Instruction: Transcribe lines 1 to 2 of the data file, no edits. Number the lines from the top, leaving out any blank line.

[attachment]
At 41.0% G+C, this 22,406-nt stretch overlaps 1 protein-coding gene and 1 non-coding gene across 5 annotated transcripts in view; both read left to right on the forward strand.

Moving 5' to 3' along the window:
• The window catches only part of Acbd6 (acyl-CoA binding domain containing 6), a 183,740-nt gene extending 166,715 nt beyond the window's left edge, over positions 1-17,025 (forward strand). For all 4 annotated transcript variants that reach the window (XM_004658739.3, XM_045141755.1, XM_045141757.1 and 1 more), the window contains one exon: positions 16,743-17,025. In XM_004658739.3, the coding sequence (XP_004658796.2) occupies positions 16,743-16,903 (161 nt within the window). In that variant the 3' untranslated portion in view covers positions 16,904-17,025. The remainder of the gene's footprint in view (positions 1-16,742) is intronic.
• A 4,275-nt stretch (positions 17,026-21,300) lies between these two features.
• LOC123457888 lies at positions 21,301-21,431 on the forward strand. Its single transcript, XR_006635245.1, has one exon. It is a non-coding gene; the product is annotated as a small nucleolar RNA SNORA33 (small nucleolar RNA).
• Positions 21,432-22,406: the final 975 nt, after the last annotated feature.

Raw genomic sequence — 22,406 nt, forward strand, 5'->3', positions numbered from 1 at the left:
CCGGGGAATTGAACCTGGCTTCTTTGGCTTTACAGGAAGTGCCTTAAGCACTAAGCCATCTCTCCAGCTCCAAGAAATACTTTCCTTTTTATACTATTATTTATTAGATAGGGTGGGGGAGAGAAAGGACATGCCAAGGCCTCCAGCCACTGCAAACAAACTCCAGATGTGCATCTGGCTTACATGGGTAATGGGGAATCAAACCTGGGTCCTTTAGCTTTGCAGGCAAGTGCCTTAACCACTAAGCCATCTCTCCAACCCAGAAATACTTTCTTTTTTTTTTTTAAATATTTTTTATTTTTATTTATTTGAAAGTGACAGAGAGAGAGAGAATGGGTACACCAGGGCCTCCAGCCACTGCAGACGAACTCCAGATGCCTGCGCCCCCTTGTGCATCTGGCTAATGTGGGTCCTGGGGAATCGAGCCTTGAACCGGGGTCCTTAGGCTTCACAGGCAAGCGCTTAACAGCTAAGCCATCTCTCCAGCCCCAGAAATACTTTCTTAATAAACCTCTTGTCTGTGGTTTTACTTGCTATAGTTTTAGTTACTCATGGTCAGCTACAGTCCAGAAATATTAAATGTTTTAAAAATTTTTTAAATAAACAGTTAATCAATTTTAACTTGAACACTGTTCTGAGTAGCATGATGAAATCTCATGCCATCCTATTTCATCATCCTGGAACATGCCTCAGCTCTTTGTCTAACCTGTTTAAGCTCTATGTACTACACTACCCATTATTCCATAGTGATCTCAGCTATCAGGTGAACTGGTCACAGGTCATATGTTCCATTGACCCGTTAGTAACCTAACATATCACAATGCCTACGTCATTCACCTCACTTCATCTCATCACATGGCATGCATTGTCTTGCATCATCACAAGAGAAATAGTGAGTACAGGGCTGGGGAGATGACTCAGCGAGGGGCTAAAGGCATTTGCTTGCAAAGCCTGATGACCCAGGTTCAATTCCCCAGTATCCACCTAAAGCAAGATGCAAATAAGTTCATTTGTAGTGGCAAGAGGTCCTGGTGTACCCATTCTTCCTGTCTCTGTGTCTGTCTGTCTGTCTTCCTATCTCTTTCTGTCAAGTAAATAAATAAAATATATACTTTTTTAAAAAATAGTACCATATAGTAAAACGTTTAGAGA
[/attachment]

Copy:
At 41.0% G+C, this 22,406-nt stretch overlaps 1 protein-coding gene and 1 non-coding gene across 5 annotated transcripts in view; both read left to right on the forward strand.

Moving 5' to 3' along the window: